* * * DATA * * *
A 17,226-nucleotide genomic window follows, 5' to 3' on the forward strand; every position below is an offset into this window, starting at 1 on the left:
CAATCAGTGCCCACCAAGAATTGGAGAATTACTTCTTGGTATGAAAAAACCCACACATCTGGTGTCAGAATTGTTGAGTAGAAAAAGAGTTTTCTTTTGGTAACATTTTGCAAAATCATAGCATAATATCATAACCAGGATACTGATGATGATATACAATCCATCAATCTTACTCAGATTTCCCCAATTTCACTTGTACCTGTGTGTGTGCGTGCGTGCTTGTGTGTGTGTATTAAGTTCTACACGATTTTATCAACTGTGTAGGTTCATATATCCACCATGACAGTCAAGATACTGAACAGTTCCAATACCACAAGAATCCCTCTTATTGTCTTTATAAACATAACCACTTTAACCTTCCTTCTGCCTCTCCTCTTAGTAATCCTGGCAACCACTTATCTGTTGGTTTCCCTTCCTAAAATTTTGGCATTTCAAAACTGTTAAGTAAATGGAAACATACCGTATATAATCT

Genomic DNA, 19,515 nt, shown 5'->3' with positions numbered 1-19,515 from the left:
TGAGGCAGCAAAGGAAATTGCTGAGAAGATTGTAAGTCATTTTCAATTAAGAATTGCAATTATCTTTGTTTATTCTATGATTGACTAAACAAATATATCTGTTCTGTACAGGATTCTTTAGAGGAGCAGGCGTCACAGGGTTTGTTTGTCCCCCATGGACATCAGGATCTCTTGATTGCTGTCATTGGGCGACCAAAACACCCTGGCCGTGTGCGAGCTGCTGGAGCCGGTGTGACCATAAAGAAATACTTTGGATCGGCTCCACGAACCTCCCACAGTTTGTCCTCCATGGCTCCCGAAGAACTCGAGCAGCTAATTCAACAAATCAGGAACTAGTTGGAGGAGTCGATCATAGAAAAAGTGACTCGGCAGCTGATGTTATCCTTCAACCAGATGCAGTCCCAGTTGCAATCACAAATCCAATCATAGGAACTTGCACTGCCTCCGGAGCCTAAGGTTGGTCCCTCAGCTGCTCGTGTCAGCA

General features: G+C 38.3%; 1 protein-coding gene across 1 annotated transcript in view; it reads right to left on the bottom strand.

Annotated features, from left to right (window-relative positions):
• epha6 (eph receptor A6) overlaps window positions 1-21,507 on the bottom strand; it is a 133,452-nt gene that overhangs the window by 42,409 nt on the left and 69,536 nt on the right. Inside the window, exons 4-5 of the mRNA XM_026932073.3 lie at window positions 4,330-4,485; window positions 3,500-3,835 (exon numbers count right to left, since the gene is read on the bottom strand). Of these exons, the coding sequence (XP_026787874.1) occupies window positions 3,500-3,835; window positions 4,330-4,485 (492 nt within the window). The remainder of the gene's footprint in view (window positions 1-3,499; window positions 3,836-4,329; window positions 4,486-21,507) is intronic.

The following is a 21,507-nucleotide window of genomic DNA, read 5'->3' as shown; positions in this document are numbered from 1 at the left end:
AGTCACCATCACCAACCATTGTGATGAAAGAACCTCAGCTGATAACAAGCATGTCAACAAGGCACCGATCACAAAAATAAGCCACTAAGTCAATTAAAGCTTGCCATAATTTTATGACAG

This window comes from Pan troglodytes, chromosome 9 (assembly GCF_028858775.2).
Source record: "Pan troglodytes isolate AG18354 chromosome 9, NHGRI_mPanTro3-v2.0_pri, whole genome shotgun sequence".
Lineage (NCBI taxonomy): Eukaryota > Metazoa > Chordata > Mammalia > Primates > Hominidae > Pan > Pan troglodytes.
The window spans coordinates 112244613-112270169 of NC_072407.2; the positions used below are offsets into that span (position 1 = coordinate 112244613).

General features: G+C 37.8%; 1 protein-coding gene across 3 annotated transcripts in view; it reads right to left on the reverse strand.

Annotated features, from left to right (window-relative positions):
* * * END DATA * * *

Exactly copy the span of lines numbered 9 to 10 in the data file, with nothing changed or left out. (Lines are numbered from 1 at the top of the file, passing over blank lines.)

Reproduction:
AGTCACCATCACCAACCATTGTGATGAAAGAACCTCAGCTGATAACAAGCATGTCAACAAGGCACCGATCACAAAAATAAGCCACTAAGTCAATTAAAGCTTGCCATAATTTTATGACAG

This window comes from Pan troglodytes, chromosome 9 (assembly GCF_028858775.2).